Surrogates   3 comments

I saw the sneak preview of Surrogates last night.  It was fun.  A bit of a small crowd.  Certainly the movie was more enjoyable than GAMER although it had a similar theme.  Gamer was about people being run as robots–Surrogates was about Robots being run as people.

I’m not going to review the plot.  There is murder.  There are cops.  There’s a conspiracy.  The fate of the world is at stake.  It is all rather predictable really.

But the cinematography is good.  It is fun to watch.  Check your brain at the door, sit back and enjoy a movie that’s half Terminator and half Bullitt.  We have met the Terminator and He is Us.

One thing the movie did real well was raise questions in the viewers’ minds.  At least it made me think of lots of questions.  The movie stars Bruce Willis.  I kind of wish Bruce would retire–I don’t want to see movies about middle-aged and geriatric heroes.  As usual with Bruce Willis movies, he takes a licking and keeps on kicking.  He gets beat up pretty good, more than once.  His surrogate gets blown to pieces and crucified.  Question 1: WHY does Bruce Willis always get beaten up in his movies? Is he a masochist? Does he only take parts where he can get beaten up?  It’s all done with stunt doubles, make-up, and cgi.  Is he a pseudo-masochist who likes to look like he’s been beaten up, but doesn’t really want to experience it?  Or is it us?  Do we go to Bruce Willis movies to see him get beaten up?  Do we expect it?  Is that why we put up with his ugliness and mediocre acting talents–because we know we’ll get to see the shit kicked out of him?  Hmmm?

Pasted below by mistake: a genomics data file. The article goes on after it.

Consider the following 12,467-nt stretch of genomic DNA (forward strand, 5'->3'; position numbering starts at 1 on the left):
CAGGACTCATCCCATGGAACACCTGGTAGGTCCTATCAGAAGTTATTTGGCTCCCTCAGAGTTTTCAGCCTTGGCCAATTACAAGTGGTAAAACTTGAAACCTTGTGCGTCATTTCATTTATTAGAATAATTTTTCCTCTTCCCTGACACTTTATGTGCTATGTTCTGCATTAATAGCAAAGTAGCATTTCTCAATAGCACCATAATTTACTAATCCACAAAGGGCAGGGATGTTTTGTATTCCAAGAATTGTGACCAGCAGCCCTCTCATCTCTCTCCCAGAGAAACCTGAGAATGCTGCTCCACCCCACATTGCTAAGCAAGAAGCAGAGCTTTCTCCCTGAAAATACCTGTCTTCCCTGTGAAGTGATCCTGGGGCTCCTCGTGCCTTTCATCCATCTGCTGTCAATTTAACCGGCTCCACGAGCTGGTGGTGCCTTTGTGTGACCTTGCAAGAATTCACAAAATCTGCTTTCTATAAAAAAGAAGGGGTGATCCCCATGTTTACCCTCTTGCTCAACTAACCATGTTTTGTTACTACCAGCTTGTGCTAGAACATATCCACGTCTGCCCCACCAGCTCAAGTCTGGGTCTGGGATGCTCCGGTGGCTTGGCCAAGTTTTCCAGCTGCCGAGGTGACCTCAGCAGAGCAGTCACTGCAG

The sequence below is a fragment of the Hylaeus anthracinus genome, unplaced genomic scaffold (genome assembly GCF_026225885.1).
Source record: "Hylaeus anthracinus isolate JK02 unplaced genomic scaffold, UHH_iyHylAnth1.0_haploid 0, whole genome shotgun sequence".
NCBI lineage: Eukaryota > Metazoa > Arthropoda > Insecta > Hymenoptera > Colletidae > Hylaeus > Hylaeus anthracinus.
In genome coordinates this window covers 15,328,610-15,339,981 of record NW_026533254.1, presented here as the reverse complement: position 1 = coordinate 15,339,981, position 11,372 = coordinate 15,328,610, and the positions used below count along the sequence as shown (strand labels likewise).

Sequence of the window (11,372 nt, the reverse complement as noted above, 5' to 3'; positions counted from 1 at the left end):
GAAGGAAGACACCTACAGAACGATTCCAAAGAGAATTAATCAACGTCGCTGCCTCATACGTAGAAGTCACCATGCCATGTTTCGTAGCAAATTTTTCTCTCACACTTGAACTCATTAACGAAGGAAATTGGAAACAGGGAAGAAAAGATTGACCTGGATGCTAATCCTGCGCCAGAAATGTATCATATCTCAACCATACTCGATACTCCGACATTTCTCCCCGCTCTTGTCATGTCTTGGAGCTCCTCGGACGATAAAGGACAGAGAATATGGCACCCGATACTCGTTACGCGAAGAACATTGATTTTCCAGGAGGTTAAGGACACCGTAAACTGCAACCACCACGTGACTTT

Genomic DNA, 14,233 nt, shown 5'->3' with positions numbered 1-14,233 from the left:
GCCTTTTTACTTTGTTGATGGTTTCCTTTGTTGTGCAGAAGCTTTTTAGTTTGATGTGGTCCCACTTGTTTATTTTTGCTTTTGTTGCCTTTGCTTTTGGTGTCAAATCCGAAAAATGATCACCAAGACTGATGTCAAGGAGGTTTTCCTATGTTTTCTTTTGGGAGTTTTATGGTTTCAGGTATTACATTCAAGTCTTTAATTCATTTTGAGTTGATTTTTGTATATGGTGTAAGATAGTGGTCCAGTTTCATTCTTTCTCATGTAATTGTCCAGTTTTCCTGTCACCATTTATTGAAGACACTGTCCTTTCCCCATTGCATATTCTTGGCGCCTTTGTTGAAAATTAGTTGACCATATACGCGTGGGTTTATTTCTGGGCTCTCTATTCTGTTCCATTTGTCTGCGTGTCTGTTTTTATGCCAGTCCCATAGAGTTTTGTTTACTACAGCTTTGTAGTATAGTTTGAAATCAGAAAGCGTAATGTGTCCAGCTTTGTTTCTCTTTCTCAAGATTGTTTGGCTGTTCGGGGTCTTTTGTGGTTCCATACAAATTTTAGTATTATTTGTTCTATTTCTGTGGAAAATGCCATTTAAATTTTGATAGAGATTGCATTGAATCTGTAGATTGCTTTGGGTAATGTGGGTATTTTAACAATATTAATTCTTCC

Question 2:  If you didn’t have to be human, would you be? If you could be a good-looking robot with full sensory experience of the world, would you be?  Should such surrogates be reserved for the disabled? Would the government even let us have surrogates? Wouldn’t they keep that technology for cops and soldiers and the obscenely rich?  Would you need a surrogate’s license in order to operate one?  If living through a surrogate was so great, would you ever be willing to go back to being human?  Or would you resent  your mortal flesh?